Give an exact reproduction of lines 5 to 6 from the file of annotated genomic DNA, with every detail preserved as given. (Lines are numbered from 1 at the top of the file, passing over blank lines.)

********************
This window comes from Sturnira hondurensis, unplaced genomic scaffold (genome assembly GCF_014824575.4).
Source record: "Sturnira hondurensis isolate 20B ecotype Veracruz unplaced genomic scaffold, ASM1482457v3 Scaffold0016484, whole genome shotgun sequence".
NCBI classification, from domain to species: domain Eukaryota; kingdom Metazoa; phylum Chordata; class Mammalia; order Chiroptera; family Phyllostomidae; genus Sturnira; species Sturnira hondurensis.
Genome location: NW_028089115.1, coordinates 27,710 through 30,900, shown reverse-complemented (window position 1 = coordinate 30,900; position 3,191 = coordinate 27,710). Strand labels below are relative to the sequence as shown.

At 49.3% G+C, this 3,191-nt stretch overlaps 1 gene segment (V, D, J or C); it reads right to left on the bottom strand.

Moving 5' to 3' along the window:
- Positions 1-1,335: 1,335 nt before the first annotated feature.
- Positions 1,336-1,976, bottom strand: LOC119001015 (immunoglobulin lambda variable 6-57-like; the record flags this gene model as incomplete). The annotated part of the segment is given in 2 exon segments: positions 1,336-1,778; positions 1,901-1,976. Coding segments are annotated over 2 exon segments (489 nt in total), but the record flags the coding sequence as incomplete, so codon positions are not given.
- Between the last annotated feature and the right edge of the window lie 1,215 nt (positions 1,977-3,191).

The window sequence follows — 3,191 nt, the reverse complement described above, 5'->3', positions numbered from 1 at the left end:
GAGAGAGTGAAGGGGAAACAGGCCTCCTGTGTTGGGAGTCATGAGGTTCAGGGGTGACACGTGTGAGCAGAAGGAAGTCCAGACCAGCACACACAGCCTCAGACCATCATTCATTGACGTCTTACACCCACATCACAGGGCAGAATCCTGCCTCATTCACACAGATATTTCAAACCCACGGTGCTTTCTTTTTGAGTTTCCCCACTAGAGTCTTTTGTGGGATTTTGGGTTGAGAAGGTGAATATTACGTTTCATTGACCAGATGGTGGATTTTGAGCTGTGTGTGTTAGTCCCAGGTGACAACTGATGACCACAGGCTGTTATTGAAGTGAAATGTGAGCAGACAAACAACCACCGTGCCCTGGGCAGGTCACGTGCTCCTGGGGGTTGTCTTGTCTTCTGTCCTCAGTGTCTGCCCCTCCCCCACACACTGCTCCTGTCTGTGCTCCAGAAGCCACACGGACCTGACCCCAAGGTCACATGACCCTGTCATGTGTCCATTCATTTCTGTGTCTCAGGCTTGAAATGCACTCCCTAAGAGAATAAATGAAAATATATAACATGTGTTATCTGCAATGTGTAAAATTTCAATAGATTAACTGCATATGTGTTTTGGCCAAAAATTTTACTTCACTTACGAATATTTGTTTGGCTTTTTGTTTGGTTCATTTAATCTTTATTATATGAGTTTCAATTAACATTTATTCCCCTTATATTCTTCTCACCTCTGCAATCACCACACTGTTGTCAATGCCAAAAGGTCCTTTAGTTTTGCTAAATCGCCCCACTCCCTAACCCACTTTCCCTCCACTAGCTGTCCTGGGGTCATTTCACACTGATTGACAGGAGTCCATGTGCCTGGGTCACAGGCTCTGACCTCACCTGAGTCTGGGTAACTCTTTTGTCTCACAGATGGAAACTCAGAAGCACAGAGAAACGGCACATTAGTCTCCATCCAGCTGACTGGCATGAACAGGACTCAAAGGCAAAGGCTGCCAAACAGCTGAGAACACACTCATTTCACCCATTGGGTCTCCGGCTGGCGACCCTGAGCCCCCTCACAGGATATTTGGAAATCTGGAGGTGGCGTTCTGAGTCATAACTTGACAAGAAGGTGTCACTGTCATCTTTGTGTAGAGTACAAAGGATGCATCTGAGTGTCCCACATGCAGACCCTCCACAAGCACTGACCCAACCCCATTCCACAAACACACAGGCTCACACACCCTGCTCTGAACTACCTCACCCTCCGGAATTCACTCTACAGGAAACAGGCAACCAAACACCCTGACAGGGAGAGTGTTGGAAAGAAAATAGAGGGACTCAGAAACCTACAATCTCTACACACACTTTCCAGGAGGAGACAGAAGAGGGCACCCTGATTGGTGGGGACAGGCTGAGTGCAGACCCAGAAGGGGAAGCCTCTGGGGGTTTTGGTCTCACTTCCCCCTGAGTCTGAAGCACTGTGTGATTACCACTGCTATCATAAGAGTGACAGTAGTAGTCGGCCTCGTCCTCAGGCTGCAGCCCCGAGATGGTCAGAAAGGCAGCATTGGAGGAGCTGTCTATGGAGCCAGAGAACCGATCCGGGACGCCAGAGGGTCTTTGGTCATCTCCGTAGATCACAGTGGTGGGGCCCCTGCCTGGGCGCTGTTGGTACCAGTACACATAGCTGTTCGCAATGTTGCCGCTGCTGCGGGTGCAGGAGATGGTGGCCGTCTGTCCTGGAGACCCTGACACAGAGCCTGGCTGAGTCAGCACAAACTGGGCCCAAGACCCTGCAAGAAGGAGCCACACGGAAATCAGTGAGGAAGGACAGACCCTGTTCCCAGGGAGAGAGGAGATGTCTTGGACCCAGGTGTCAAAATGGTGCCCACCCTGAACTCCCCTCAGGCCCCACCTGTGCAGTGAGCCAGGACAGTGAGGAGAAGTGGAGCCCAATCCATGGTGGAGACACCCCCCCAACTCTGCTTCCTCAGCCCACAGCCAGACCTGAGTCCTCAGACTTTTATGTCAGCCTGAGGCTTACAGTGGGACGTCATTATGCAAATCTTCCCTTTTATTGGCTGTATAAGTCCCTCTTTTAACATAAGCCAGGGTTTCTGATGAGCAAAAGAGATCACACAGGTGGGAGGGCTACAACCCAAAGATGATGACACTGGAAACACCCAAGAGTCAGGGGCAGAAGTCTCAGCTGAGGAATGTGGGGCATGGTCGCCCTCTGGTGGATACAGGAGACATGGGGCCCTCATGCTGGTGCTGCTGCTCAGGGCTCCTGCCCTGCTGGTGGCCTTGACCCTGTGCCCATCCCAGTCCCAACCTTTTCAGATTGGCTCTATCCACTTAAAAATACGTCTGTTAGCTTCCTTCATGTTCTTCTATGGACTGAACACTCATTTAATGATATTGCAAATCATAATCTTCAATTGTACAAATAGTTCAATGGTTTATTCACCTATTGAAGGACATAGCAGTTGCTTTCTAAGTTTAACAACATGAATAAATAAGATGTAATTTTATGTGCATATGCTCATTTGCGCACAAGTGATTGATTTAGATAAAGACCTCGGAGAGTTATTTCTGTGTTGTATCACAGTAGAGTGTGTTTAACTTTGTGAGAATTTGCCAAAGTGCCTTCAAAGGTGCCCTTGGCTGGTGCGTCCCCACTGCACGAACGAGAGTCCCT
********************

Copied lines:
At 49.3% G+C, this 3,191-nt stretch overlaps 1 gene segment (V, D, J or C); it reads right to left on the bottom strand.

Moving 5' to 3' along the window: